Scrum in an hour


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A brief introduction to Scrum and to benefits of agile metodologies

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Scrum in an hour

  1. 1. Scrum in an hour Giordano Scalzo, 12/03/2009
  2. 2. Agenda – Introduction to Scrum (30 m) – Scrum in Registratori (10 m) – Q&A? (15 m)
  3. 3. Traditional Phased development Anticipated results Up-front design
  4. 4. Results Requirements Not Clear Fear to go to the next phase Analysis Paralysis Requirements Change Change gets more and more expensive Customers don’t get what they want
  5. 5. Results Project Takes Too Long 34% of projects delivered successfully Long duration defers revenue (Source: Standish Report 2003) No Time for Testing Quality assurance gets crunched Late integration means late failures
  6. 6. Results Time Wasted on Junk 52% of requirements implemented 64% of functionality rarely used (Source: Standish Report 1994) Poor Progress Visibility % Task complete not sufficient Average overrun 43% (Source: Standish Report 1994)
  7. 7. Agile project management
  8. 8. Agile Principles 1. Satisfy the Customer 2. Welcome Change 3. Deliver Frequently 4. Work as a Team 5. Motivate People 6. Communicate Face-to- Face 7. Measure Working Software 8. Maintain Constant Pace 9. Excel at Quality 10.Keep it Simple 11.Evolve Designs 12.Reflect Regularly
  9. 9. Scrum
  10. 10. Origin of Scrum “The New New Product Development Game” Hirotaka Takeuchi and Ikujiro Nonaka - 1986 “The Knowledge Creating Company” Hirotaka Takeuchi and Ikujiro Nonaka - 1988 “Agile Manifesto” Ken Schwaber and Jeff Sutherland - 1994
  11. 11. The Goal of Scrum Manage Complexity, Unpredictability and Change through Visibility, Inspection and Adaptation
  12. 12. Scrum is A methodology framework An iterative process A wrapper for existing practices A way to improve communications A way to maximize productivity A buzzword
  13. 13. Scrum is not A silver bullet A magic wand Just for software About engineering pratices A shortcut A step-by-step cookbook approach Easy: it needs time and discipline
  14. 14. Scrum Roles
  15. 15. Product Owner Owner of project vision Represents the customer
  16. 16. Product Owner Define features (according to vision) Prioritize features (according to ROI) Pick release dates Give feedback Manage stakeholders Accept or reject results
  17. 17. The Team Small (5–9 people) Colocated - Cross-functional Self-organized - Full-time
  18. 18. The Team Define tasks Estimate effort Develop product Ensure quality Evolve processes
  19. 19. Scrum Master Servant leader Team protector Scrum guide
  20. 20. Scrum Master Remove impediments Prevent interruptions Facilitate the team Support the process Manage management
  21. 21. Scrum Process
  22. 22. Scrum Process
  23. 23. Product Backlog
  24. 24. Product Backlog Owned by Product Owner High-level requirements Expressed as business value Not complete, nor perfect Expected to change & evolve Limited view into the future
  25. 25. Product Backlog Prioritized by value & risk Includes rough estimates Better to describe as user stories Publicly visible
  26. 26. Sprints Timeboxed – Frozen features Variable scope – Shippable result
  27. 27. Sprint Planning + + =
  28. 28. Sprint Planning Face to face communication Small reversible steps User’s perspective
  29. 29. Sprint Planning (Part 1) Strategical level planning Prioritize/select features Discuss acceptance criteria Verify understanding ½ - 1 hour per sprint/week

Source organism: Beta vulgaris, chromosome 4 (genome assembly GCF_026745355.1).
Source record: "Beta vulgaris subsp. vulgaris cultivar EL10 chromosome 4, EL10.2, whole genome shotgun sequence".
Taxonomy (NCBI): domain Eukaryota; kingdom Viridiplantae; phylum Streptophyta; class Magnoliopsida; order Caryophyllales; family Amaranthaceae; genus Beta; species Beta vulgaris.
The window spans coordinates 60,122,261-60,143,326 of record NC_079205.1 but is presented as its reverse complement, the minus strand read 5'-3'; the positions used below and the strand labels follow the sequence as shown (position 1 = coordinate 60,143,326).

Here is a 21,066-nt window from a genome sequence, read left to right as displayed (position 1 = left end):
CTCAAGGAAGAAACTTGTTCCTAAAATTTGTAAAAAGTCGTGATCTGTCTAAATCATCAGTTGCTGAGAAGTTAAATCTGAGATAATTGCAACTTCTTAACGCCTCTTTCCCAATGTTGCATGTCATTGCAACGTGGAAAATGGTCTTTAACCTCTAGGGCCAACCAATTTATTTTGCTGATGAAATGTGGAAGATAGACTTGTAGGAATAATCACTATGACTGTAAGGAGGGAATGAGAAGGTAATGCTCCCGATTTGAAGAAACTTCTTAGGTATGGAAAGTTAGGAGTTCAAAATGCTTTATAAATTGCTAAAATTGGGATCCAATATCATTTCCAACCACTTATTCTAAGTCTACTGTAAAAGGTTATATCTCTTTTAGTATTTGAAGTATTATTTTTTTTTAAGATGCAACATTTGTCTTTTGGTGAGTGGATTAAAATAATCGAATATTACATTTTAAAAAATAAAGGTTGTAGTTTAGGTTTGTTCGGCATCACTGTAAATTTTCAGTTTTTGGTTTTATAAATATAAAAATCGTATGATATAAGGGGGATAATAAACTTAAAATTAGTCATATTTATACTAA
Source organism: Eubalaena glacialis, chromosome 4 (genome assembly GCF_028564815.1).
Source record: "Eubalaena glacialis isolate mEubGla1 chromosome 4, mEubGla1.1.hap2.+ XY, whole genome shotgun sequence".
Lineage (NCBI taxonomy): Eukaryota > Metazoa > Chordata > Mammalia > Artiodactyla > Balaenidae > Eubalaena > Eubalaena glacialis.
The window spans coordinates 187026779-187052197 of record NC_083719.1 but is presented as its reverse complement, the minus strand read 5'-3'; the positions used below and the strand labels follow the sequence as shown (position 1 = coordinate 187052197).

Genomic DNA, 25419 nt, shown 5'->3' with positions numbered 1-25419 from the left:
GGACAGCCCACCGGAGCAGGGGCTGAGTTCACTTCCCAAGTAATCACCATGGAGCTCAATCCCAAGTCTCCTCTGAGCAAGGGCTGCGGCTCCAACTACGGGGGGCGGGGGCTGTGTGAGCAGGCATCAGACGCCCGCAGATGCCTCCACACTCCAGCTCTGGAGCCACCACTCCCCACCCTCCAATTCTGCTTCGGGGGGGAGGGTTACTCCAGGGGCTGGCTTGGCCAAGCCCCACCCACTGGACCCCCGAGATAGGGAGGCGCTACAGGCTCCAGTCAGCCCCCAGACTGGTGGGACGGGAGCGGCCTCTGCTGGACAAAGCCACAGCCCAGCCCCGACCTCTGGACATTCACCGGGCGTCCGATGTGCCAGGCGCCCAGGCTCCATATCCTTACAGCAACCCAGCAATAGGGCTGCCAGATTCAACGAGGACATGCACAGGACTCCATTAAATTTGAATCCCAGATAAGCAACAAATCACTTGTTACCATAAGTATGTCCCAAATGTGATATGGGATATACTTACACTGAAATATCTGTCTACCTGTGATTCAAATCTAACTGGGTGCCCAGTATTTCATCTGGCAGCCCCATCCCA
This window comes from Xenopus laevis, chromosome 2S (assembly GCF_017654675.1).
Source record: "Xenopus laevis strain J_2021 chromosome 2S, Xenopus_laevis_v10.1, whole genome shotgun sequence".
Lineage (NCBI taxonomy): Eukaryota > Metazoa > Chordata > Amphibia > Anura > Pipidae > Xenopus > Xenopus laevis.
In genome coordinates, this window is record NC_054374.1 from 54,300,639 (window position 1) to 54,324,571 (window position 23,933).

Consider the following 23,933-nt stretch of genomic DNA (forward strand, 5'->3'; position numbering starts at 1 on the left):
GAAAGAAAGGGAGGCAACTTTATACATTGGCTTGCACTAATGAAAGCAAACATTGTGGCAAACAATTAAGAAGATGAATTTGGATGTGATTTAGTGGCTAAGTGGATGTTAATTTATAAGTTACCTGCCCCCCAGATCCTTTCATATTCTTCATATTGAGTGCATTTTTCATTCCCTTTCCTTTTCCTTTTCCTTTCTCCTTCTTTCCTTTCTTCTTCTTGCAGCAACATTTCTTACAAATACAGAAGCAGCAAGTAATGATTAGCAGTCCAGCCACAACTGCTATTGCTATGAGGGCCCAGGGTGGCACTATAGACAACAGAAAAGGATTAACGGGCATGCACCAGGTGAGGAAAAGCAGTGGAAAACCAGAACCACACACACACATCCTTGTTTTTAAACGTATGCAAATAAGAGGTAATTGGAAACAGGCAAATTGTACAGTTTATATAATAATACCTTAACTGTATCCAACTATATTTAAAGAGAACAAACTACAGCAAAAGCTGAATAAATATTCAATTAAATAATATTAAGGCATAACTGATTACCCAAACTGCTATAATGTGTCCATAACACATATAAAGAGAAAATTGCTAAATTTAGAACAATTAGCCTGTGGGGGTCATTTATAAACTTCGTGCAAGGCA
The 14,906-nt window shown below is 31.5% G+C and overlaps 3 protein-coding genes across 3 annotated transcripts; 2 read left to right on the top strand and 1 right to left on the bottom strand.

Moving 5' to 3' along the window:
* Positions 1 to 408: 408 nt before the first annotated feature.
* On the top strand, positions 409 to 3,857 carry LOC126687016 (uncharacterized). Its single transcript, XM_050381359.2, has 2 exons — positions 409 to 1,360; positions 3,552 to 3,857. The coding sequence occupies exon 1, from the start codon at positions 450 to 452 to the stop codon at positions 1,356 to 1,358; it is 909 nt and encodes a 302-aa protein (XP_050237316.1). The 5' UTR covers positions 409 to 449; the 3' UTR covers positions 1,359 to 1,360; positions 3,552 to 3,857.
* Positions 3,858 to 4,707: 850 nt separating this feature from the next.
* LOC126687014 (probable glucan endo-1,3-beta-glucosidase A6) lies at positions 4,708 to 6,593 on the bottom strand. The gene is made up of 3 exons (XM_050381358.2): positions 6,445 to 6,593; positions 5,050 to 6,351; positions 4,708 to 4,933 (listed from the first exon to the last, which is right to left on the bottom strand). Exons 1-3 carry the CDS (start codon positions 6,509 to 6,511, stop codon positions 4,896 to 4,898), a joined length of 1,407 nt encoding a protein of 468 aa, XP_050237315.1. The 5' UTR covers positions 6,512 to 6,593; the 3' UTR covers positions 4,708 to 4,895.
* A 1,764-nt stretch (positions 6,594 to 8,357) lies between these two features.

30. 30. Sprint Planning (Part 2) Tactical level planning Define sprint backlog items Estimate sprint backlog items Use velocity (Yesterday’s Weather) Share commitment ½ - 1 hour per sprint/week
  31. 31. Sprint Backlog Breakdown of business value into assignable tasks
  32. 32. Sprint Backlog
  33. 33. Sprint Backlog Owned by the team Team allocates work No additions by others
  34. 34. Daily Scrum The heartbeat of Scrum
  35. 35. Daily Scrum What I did since last meeting What I will do until next meeting What things are in my way Only the team talks Not to Scrum Master No problem solving Max 15 minutes
  36. 36. Task Board Information irradiator
  37. 37. Definition of Done ...Coded, commented, checked in, integrated, reviewed, unit tested, deployed to test environment, passed user acceptance test & documented...
  38. 38. Burndown Chart
  39. 39. Sprint Review Satisfy Product Owner Get feedback on product
  40. 40. Sprint Review Informal, no slides Whole team participates The world is invited Show complete features Accept or reject results ½ - 1 hour per sprint/week
  41. 41. Sprint Retrospective Evolve the process
  42. 42. Sprint Retrospective Reflect on process and product Whole team participates What to start doing What to stop doing What to continue doing
  43. 43. Sprints Steady pull of business value Inspect and Adapt
  44. 44. Sprints Driven by Product Owner Welcome change Include design and testing Share commitment “Fail fast”
  45. 45. Abnormal Sprint Termination Only in extreme cases Team terminates: cannot meet sprint goal Product Owner terminates: priority change Raises visibility of problems
  46. 46. Results effects of applying Scrum
  47. 47. Managed Uncertainty Rolling wave planning Simpler mini-projects lowers risk Flexible Scope Allow changes at fixed intervals Releases enable learning
  48. 48. Faster Delivery Shorter time to market Value delivered in increments Higher Quality Testing happens continuously Process improvement built-in
  49. 49. Eliminated Waste Nothing is designed that is not built Nothing is built that is not used Increased Visibility All problems are made visible Progress is running tested software
  50. 50. Scrum applied
  51. 51. Scrum Taskboard
  52. 52. Planning poker cards
  53. 53. Pomodoro timer
  54. 54. Rules
  55. 55. Sprint Backlog
  56. 56. Q&A?
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